Determining when genetic testing is indicated for HNPCC is a far more difficult problem. Unlike FAP, patients with HNPCC do not have a unique phenotype. As in FAP, affected individuals should be tested first. The Amsterdam criteria have traditionally been used to determine eligibility for HNPCC testing; however, these guidelines have been criticized as being both too restrictive and too lax. The Amsterdam criteria ignore several important characteristics of HNPCC, such as the occurrence of extracolonic cancers. For the criteria to be met, a detailed family history is needed, and it is often unavailable.
Genetic counseling generally serves two functions: (1) to help the patient and family understand the medical and genetic information about FAP and HNPCC, and (2) to provide emotional and psychological support as the family copes with the new information and the burdens that such information can impose. The pretest counseling should include patient education on the risks, prophylactic procedures, and intervention options, and should address all potential consequences of genetic testing, including insurance and employability issues. Genetic testing for hereditary colon cancer is expensive and not uniformly covered by insurance companies. Furthermore, up-front copay costs and concern over insurance discrimination sometimes discourage high-risk patients from undergoing genetic testing.
Implications of Genetic Testing
Genetic testing results can alter the risk for index case family members from the standard 50% to essentially 0% or 100%. Once an index-affected individual is identified, presymptomatic genetic testing of at-risk family members can be performed quickly, accurately, and inexpensively. Family members testing negative do not have an increased risk of colon cancer and can avoid intense screening programs. Those testing positive are likely to improve their compliance for long-term screening programs and consider prophylactic surgery.
If the genetic test fails to identify the genetic alteration in the index person, no statement can be made regarding the individual gene carrier status of all family members. The specific gene mutation is undetectable in 20% of hereditary colon cancer families, and thus a negative genetic testing result could represent a false-negative.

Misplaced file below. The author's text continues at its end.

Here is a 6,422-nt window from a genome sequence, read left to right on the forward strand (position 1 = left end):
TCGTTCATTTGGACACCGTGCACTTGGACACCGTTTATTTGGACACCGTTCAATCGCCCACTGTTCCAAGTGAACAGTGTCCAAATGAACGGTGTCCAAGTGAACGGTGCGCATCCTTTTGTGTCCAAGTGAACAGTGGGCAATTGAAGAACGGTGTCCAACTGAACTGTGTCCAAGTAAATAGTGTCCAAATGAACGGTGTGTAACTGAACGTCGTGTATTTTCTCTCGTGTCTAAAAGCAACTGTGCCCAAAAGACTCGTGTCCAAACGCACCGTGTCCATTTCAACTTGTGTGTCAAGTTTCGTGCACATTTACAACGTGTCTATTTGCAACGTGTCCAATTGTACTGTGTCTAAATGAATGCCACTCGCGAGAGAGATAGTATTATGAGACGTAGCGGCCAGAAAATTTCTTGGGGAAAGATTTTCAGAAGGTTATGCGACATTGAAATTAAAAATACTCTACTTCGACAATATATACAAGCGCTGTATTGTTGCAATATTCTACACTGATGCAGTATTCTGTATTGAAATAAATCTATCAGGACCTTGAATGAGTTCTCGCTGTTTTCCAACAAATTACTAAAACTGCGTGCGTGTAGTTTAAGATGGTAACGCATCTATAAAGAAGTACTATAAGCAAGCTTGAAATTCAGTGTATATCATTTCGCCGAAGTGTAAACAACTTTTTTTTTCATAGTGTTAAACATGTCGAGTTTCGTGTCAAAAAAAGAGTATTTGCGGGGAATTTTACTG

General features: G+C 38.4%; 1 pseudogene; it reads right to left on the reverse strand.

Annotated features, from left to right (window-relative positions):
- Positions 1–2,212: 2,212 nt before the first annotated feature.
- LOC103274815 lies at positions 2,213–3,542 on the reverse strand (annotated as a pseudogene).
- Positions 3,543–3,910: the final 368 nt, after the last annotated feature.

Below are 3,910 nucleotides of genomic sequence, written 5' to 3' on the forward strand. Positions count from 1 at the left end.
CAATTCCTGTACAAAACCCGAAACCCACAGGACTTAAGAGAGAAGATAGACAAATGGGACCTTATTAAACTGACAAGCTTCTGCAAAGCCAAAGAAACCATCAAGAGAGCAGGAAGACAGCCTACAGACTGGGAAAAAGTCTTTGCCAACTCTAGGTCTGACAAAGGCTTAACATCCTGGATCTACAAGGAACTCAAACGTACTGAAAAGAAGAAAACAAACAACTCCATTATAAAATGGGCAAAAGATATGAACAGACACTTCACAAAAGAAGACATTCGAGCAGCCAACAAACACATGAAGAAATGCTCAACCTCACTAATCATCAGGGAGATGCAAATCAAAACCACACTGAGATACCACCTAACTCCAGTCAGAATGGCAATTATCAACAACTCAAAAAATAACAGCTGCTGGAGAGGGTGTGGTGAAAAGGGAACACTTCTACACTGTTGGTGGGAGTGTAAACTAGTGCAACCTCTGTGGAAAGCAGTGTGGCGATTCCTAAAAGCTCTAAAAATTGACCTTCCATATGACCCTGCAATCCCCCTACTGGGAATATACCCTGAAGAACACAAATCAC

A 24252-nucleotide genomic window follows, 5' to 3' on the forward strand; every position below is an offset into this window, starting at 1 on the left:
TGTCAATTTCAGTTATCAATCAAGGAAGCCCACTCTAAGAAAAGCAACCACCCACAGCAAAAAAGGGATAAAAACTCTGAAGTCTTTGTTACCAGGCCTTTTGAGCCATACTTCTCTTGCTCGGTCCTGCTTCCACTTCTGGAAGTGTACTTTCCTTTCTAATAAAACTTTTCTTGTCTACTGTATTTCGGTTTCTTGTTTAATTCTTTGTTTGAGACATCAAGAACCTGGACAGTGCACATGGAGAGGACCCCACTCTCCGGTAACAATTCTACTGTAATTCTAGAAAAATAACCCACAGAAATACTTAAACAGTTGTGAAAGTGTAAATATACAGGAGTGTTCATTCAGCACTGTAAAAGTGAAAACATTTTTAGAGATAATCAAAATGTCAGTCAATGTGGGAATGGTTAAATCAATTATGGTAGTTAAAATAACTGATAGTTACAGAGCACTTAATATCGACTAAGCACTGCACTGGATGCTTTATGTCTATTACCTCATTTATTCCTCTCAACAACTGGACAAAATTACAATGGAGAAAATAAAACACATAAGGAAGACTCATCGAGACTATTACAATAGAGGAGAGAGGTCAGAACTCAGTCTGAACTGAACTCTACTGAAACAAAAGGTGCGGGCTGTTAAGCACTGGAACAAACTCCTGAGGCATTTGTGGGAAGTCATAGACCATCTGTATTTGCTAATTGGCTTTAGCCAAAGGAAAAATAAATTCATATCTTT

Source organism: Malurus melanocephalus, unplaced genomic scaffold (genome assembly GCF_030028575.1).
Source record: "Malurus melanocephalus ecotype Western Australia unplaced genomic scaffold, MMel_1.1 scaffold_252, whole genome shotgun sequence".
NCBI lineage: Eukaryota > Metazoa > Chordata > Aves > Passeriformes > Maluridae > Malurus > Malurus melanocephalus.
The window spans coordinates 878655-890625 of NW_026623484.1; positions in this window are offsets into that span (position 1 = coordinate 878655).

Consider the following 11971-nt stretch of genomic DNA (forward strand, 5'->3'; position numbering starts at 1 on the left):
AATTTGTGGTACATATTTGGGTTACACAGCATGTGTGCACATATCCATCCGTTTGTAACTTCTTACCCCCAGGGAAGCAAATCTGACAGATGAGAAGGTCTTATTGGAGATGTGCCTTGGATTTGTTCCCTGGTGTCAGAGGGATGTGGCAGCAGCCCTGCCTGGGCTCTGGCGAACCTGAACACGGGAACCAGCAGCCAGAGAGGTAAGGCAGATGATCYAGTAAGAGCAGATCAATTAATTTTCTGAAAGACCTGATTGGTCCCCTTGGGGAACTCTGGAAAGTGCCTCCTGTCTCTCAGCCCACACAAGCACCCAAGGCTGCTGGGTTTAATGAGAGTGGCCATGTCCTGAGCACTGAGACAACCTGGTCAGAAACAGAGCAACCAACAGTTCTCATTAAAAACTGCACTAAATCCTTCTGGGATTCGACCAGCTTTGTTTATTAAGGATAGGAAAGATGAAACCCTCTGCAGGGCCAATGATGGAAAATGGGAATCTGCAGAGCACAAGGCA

The goals of chemoprevention are to reduce cancer risk and improve quality of life. Potential benefits associated with the use of an active chemoprevention agent in hereditary colon cancer would be a decline in the frequency of surveillance procedures, surgical resections, cancer incidence, and cancer-related deaths.
Many investigators have examined the role of nonsteroidal anti-inflammatory drugs (NSAIDs) in the regression and prevention of adenomas in animal and human studies. Recent research has shown sulindac(Drug information on sulindac) (Clinoril), a cyclooxygenase (COX)-2 inhibitor, to be quite effective at causing prevalent adenomas to regress or modulating proliferative markers, generally yielding noticeable results within 2 to 8 months after initiation. The long-term efficacy of sulindac seems to require prolonged therapy, because adenomas have frequently recurred soon after discontinuation of the agent. Several ongoing chemoprevention trials are looking at the role of selective COX-2 inhibitors in polyp regression in hereditary colon cancer patients.
In conclusion, the authors present an excellent overview of the current issues surrounding hereditary colorectal cancer. Patients at risk for this disease should undergo a comprehensive evaluation at institutions with dedicated geneticists, surgeons, gastroenterologists, social workers, and psychologists.